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How Am I Doing?

Man, I've left writing this blog until awfully late, and feel like I'm falling asleep. This may not be a very long entry. Then again, I could hit a Muse and wax poetic for pages. I know, you're hoping for the heavy eyelids.

That's really what I thought I'd write about tonight. What is good, and what sucks about my blog? Let me start off by giving a little history of my love affair with blogging.

Years ago, when I was just beginning to try to get a children's picture book published by a major New York publishing house, (which never happened, so please don't rub it in), I consumed every bit of information and advice I could get. In those days, agents and editors advised authors to blog incessantly. More than any other advice, they were pushing writers to blog as often as possible.

The idea was that, unlike other forms of publicity, every single word in a blog becomes searchable on the internet. Think about that for a moment. If you are writing a page a day about you, your business, your art, your characters, etc... That's 365 pages of searchable keywords attached to your name every year. That sort of exposure can only bring more people to your content, and therefore increase your notoriety and your fan base.

Authors need to approach a publisher with a platform. They need to be able to demonstrate that they have the fans, followers, and potential buyers for the concept they're pitching to a publisher. That's the reason that Madonna's children's book got picked up and mine did not. She had a platform. I'm pretty sure that's the only reason they chose her over me, so that's the story I'm going with.

The inherent problem with the advice I was getting in those early days was that no one was suggesting that you needed to write a blog that was either interesting, or actually read by anyone. The whole idea of famous bloggers, and subsequently social media influencers had not occurred to anyone at the time. Blogging was simply a strategy to help authors flood search engines with potential key words that would inadvertently push unsuspecting readers into the spiderweb.

That may sound silly now, but I have direct experience that it worked, and it's working still. I started blogging years ago as a sort of diary of what I was doing, whom I met with, and what was coming up on my calendar. The common wisdom at the time suggested that the content didn't have to be long, but it should be packed with strategic SEO terms that would build followers and associations. I blogged regularly, and no one ever subscribed to my blog, or ever read any of my posts. That didn't bother me that much, since I was only trying to impress editors.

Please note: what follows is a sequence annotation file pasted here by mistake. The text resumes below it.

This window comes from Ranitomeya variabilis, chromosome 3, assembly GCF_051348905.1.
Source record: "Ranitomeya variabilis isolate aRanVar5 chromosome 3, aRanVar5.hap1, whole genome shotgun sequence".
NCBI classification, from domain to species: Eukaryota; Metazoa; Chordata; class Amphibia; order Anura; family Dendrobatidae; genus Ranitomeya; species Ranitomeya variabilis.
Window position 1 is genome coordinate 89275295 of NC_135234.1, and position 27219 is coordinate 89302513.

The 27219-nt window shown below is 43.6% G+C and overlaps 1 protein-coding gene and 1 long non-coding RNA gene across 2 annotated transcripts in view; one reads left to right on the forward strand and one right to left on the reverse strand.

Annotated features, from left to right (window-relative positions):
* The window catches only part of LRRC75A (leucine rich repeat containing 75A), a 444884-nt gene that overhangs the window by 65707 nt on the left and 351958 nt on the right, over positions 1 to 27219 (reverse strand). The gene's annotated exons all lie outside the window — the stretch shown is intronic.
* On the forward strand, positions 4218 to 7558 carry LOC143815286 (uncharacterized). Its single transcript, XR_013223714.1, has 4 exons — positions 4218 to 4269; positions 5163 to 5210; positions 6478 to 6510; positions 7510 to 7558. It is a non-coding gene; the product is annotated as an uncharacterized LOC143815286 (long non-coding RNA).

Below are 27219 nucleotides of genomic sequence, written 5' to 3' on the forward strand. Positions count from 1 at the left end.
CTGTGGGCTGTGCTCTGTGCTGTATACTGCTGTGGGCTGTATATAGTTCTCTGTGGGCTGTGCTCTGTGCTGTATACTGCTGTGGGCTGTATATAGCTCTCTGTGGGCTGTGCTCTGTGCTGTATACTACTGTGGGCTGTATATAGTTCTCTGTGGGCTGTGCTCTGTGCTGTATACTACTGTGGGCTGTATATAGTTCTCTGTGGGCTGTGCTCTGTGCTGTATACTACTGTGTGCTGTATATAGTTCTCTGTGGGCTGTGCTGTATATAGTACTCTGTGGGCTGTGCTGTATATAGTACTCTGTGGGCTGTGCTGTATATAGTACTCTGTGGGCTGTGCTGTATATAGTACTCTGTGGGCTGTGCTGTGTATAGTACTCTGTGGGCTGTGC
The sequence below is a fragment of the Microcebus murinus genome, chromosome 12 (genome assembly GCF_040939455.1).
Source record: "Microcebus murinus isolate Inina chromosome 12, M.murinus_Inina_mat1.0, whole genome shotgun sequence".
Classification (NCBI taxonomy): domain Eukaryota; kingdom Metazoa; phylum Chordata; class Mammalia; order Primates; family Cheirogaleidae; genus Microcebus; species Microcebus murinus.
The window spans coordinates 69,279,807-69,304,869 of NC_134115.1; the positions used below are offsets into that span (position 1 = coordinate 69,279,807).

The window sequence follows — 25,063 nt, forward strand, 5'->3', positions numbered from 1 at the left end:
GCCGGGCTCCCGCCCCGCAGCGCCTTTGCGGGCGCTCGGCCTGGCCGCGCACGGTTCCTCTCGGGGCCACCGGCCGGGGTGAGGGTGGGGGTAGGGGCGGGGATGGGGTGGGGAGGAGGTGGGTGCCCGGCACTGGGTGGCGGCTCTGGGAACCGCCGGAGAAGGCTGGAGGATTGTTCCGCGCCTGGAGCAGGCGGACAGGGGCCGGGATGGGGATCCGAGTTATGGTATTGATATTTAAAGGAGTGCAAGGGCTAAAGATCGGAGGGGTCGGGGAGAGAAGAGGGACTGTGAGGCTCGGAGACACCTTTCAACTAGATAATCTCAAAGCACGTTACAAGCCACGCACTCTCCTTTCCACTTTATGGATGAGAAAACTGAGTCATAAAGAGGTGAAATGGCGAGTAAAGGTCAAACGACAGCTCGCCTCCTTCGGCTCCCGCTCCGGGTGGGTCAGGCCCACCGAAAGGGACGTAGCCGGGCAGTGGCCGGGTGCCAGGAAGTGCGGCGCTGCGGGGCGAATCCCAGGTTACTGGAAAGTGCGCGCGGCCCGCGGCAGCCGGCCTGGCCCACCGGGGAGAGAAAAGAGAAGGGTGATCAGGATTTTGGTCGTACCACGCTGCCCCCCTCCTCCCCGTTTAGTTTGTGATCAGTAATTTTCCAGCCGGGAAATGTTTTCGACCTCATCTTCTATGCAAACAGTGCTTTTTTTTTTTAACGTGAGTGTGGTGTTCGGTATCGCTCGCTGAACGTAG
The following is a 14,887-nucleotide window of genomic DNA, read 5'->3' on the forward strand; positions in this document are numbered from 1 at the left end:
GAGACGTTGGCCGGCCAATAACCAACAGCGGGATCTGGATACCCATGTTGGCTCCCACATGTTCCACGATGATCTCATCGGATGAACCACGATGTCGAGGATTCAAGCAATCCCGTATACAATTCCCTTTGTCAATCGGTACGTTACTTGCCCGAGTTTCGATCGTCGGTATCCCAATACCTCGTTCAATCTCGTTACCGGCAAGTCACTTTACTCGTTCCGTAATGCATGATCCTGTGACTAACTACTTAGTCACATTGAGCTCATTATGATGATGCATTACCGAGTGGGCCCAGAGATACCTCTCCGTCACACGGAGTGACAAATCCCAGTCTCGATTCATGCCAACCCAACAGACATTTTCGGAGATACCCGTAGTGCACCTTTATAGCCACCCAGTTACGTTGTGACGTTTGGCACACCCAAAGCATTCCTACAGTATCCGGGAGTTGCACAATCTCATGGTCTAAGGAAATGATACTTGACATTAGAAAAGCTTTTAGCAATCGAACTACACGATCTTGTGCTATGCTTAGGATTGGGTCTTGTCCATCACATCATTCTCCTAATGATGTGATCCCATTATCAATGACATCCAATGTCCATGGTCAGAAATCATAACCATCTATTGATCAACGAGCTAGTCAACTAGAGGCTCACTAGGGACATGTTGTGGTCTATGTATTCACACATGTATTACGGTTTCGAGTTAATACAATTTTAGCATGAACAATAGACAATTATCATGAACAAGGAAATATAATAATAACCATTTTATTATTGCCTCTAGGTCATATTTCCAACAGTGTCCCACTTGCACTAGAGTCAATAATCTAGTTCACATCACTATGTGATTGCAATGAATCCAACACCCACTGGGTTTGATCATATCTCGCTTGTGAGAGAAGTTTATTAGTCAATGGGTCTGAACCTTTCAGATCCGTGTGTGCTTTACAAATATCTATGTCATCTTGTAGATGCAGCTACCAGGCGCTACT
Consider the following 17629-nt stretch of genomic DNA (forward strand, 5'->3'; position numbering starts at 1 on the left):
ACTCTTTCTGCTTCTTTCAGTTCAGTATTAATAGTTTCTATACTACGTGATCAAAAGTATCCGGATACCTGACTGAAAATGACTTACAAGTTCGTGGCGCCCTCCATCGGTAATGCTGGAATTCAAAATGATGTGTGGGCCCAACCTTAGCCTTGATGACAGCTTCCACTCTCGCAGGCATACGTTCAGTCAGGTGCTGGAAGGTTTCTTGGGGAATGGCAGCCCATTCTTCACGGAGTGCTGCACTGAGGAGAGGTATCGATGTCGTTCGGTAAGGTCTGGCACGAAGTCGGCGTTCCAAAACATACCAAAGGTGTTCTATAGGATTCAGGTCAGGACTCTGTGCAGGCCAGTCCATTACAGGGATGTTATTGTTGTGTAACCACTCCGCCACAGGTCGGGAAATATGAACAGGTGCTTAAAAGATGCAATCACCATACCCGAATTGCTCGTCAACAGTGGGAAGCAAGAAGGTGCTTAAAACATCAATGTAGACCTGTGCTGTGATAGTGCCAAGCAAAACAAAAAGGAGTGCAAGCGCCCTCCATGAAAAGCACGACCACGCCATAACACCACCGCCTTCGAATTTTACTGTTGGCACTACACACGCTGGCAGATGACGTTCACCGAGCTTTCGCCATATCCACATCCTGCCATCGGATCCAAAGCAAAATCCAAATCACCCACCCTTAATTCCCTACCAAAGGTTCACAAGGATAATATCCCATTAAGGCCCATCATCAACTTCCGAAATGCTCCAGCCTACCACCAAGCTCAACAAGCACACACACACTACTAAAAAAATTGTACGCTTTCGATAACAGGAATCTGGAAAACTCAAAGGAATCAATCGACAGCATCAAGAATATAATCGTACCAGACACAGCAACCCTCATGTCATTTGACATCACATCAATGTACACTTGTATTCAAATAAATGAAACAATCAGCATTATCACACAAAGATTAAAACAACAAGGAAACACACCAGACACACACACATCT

When I moved to Moscow, I continued to blog about my daily experiences there. We were working for the Anglo-American School of Moscow, and I was having the time of my life in a city, and in a job, that I loved.

The school was not doing much advertising online, and that meant that whenever anyone did a search on an activity or celebration at the school, they were ending up on my blog. So when a parent wanted to know about the annual fun-run, their google search let them to me, and not to the school.

The administration approached me with the problem. I suggested that they should start providing their own content that promoted the school in the best light, and to their own noble objectives. They did so, and the problem went away.

Over the years, I have continued a patchwork approach to blogging. I thought at first that vlogging would replace blogging, then perhaps the resurgence of podcasting might render it obscelete... but blogging is still a really good way to get content out into the world.

Where I have changed my philosophy is that, even though I don't have much of a readership, I don't want to just post a pile of words that are of little interest to readers. I want to blog about something interesting, something entertaining, something worthwhile.

I was lucky enough to meet John Vorhaus, a Hollywood screenwriter, speaker, teacher, writer, trainer, poker player and visual artist. We were both on an artist panel together for the International Institute of Humanology. I bought two of his books, "The Comedy Toolbox" and "The Little Book of Sitcom". I thought that, if I could start to make my blog posts more entertaining, and not just a stream of consciousness rant or a diary of what I did today, perhaps I could grow my audience, and offer them more value.

So here's my ask. Drop me a note, and tell me what is working, and not working, in these posts. I'm not asking for a huge critique here, just a sentence about what you liked, what you'd like to see more of, or what you find painful in trying to get through my blog. I'm assuming there has to be some seed of hope in that you've read the posting this far (I guess we've ruled out the "too sleepy for a long posting" scenario for tonight). Take one minute more and let me know how I'm doing.

Ok, now I really am going to go to bed. Thanks...

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